When war came in August 1914, both men found themselves serving alongside each other in the Royal Navy as members of the crew of HMS Bulwark (Shown
right). Beckett, the elder of the two, with previous Royal Navy experience, was serving as a Stoker 1st Class, while Williams served as an Ordinary Seaman.
The battleship HMS Bulwark had been launched in October 1899 and completed in 1902. Its early career had been beset with mishaps but these incidents
were nothing compared with the final drama, which took place on Thursday 26th November 1914. Having sailed into Sheerness harbour, Bulwark was taking
aboard ammunition when an explosion took place that lit up the sky. The explosion was heard in Whitstable, 20 miles away, and in Southend the pier
was shaken by the explosion. An eye witness, who was onboard a nearby ship, described the scene :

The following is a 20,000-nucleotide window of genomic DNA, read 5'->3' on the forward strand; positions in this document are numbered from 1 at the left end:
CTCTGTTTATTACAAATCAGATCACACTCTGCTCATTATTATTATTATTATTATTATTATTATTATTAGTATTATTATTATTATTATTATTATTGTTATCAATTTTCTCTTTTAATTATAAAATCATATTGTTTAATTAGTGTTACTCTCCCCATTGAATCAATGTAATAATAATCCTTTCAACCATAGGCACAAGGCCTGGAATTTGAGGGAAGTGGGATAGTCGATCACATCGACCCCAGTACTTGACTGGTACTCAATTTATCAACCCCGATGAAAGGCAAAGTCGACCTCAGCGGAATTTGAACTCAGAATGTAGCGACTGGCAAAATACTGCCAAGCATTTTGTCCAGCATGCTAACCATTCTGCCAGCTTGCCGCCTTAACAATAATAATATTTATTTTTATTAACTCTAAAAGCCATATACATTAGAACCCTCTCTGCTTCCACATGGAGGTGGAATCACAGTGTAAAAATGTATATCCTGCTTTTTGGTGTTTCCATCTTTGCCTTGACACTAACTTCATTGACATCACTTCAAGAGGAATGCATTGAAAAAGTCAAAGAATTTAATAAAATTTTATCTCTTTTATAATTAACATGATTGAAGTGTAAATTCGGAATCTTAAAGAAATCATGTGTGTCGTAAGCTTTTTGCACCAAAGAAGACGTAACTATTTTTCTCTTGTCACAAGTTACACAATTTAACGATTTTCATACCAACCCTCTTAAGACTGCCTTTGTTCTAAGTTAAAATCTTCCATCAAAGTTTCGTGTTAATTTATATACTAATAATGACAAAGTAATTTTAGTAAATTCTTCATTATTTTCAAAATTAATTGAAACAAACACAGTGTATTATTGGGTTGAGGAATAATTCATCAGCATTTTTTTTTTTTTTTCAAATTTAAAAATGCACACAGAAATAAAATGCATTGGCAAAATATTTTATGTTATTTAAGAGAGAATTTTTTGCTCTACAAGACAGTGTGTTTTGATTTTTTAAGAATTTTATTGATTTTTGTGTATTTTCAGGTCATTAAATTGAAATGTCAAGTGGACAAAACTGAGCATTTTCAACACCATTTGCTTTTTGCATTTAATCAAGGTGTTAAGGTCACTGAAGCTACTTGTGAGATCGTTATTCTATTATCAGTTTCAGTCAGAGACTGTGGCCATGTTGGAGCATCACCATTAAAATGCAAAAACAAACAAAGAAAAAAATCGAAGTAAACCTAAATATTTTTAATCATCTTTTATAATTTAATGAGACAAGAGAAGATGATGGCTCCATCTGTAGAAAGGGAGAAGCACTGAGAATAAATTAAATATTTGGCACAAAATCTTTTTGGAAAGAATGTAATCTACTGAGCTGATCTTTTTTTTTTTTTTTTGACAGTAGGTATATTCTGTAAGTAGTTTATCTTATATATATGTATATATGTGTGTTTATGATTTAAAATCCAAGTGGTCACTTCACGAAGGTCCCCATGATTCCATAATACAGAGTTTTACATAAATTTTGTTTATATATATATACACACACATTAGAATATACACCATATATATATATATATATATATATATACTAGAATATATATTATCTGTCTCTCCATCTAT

“I was at breakfast when I heard the explosion, and I went on deck. My first impression was that the retort was produced
by the firing of a salute by one of the ships, but the noise was exceptional. When I got on deck I soon saw that something
awful had happened. Dense volumes of smoke obscured the water and sky. We were at once ordered to the scene of the disaster
to render what assistance we could. At first we could see nothing, but when the smoke cleared a bit, we were horrified
to find the battleship Bulwark had gone. She seemed to have entirely vanished from sight, but a little later we detected
a portion of the huge vessel showing about 4ft above water. We kept a vigilant look out for the crew but only saw two men.”